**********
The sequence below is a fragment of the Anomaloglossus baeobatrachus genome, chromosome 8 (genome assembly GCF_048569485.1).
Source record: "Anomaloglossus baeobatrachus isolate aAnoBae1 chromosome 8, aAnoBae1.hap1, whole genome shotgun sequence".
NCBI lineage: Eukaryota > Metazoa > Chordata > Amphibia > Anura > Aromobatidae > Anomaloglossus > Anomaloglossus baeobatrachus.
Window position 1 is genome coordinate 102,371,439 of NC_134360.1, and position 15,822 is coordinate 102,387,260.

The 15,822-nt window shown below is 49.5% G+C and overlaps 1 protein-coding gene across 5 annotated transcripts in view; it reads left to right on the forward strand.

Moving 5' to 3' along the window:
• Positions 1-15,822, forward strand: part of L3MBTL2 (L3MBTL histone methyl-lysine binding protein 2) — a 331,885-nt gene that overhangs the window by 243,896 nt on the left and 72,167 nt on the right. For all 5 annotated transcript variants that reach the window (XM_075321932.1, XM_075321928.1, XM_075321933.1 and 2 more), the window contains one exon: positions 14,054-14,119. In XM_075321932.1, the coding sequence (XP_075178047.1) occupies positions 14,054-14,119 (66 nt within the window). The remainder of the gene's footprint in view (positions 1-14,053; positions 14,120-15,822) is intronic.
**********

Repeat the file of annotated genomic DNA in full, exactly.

The sequence below is a fragment of the Anomaloglossus baeobatrachus genome, chromosome 8 (genome assembly GCF_048569485.1).
Source record: "Anomaloglossus baeobatrachus isolate aAnoBae1 chromosome 8, aAnoBae1.hap1, whole genome shotgun sequence".
NCBI lineage: Eukaryota > Metazoa > Chordata > Amphibia > Anura > Aromobatidae > Anomaloglossus > Anomaloglossus baeobatrachus.
Window position 1 is genome coordinate 102,371,439 of NC_134360.1, and position 15,822 is coordinate 102,387,260.

The 15,822-nt window shown below is 49.5% G+C and overlaps 1 protein-coding gene across 5 annotated transcripts in view; it reads left to right on the forward strand.

Moving 5' to 3' along the window:
• Positions 1-15,822, forward strand: part of L3MBTL2 (L3MBTL histone methyl-lysine binding protein 2) — a 331,885-nt gene that overhangs the window by 243,896 nt on the left and 72,167 nt on the right. For all 5 annotated transcript variants that reach the window (XM_075321932.1, XM_075321928.1, XM_075321933.1 and 2 more), the window contains one exon: positions 14,054-14,119. In XM_075321932.1, the coding sequence (XP_075178047.1) occupies positions 14,054-14,119 (66 nt within the window). The remainder of the gene's footprint in view (positions 1-14,053; positions 14,120-15,822) is intronic.